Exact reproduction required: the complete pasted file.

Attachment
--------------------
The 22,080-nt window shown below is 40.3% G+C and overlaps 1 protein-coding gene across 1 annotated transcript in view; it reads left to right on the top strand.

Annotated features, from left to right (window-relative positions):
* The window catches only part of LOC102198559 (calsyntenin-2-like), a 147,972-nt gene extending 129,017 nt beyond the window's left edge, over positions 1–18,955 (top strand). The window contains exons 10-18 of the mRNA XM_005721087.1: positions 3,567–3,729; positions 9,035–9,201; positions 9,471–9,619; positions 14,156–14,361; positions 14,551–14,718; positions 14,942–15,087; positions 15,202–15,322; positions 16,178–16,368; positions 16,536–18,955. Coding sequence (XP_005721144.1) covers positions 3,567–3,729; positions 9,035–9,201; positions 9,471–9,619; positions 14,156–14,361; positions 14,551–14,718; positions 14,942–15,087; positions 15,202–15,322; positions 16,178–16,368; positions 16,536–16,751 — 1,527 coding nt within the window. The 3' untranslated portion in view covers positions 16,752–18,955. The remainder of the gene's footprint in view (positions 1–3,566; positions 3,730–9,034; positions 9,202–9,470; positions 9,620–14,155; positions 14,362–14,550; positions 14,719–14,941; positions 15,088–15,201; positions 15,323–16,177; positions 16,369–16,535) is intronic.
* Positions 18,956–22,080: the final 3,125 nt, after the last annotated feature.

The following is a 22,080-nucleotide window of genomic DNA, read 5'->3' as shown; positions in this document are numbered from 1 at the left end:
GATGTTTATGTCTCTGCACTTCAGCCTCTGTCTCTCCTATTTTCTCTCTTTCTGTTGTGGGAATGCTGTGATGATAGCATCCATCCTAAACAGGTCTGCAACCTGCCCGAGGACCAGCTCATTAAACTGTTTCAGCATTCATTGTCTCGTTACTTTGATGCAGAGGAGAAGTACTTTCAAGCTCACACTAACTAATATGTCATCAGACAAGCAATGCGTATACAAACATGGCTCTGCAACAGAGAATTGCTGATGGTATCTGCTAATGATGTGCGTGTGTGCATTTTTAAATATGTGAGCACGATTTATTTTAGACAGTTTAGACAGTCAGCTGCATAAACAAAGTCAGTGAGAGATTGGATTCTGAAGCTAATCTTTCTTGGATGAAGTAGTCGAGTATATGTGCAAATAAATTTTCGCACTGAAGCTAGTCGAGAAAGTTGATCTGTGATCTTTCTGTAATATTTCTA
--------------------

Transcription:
The 22,080-nt window shown below is 40.3% G+C and overlaps 1 protein-coding gene across 1 annotated transcript in view; it reads left to right on the top strand.

Annotated features, from left to right (window-relative positions):
* The window catches only part of LOC102198559 (calsyntenin-2-like), a 147,972-nt gene extending 129,017 nt beyond the window's left edge, over positions 1–18,955 (top strand). The window contains exons 10-18 of the mRNA XM_005721087.1: positions 3,567–3,729; positions 9,035–9,201; positions 9,471–9,619; positions 14,156–14,361; positions 14,551–14,718; positions 14,942–15,087; positions 15,202–15,322; positions 16,178–16,368; positions 16,536–18,955. Coding sequence (XP_005721144.1) covers positions 3,567–3,729; positions 9,035–9,201; positions 9,471–9,619; positions 14,156–14,361; positions 14,551–14,718; positions 14,942–15,087; positions 15,202–15,322; positions 16,178–16,368; positions 16,536–16,751 — 1,527 coding nt within the window. The 3' untranslated portion in view covers positions 16,752–18,955. The remainder of the gene's footprint in view (positions 1–3,566; positions 3,730–9,034; positions 9,202–9,470; positions 9,620–14,155; positions 14,362–14,550; positions 14,719–14,941; positions 15,088–15,201; positions 15,323–16,177; positions 16,369–16,535) is intronic.
* Positions 18,956–22,080: the final 3,125 nt, after the last annotated feature.

The following is a 22,080-nucleotide window of genomic DNA, read 5'->3' as shown; positions in this document are numbered from 1 at the left end:
GATGTTTATGTCTCTGCACTTCAGCCTCTGTCTCTCCTATTTTCTCTCTTTCTGTTGTGGGAATGCTGTGATGATAGCATCCATCCTAAACAGGTCTGCAACCTGCCCGAGGACCAGCTCATTAAACTGTTTCAGCATTCATTGTCTCGTTACTTTGATGCAGAGGAGAAGTACTTTCAAGCTCACACTAACTAATATGTCATCAGACAAGCAATGCGTATACAAACATGGCTCTGCAACAGAGAATTGCTGATGGTATCTGCTAATGATGTGCGTGTGTGCATTTTTAAATATGTGAGCACGATTTATTTTAGACAGTTTAGACAGTCAGCTGCATAAACAAAGTCAGTGAGAGATTGGATTCTGAAGCTAATCTTTCTTGGATGAAGTAGTCGAGTATATGTGCAAATAAATTTTCGCACTGAAGCTAGTCGAGAAAGTTGATCTGTGATCTTTCTGTAATATTTCTA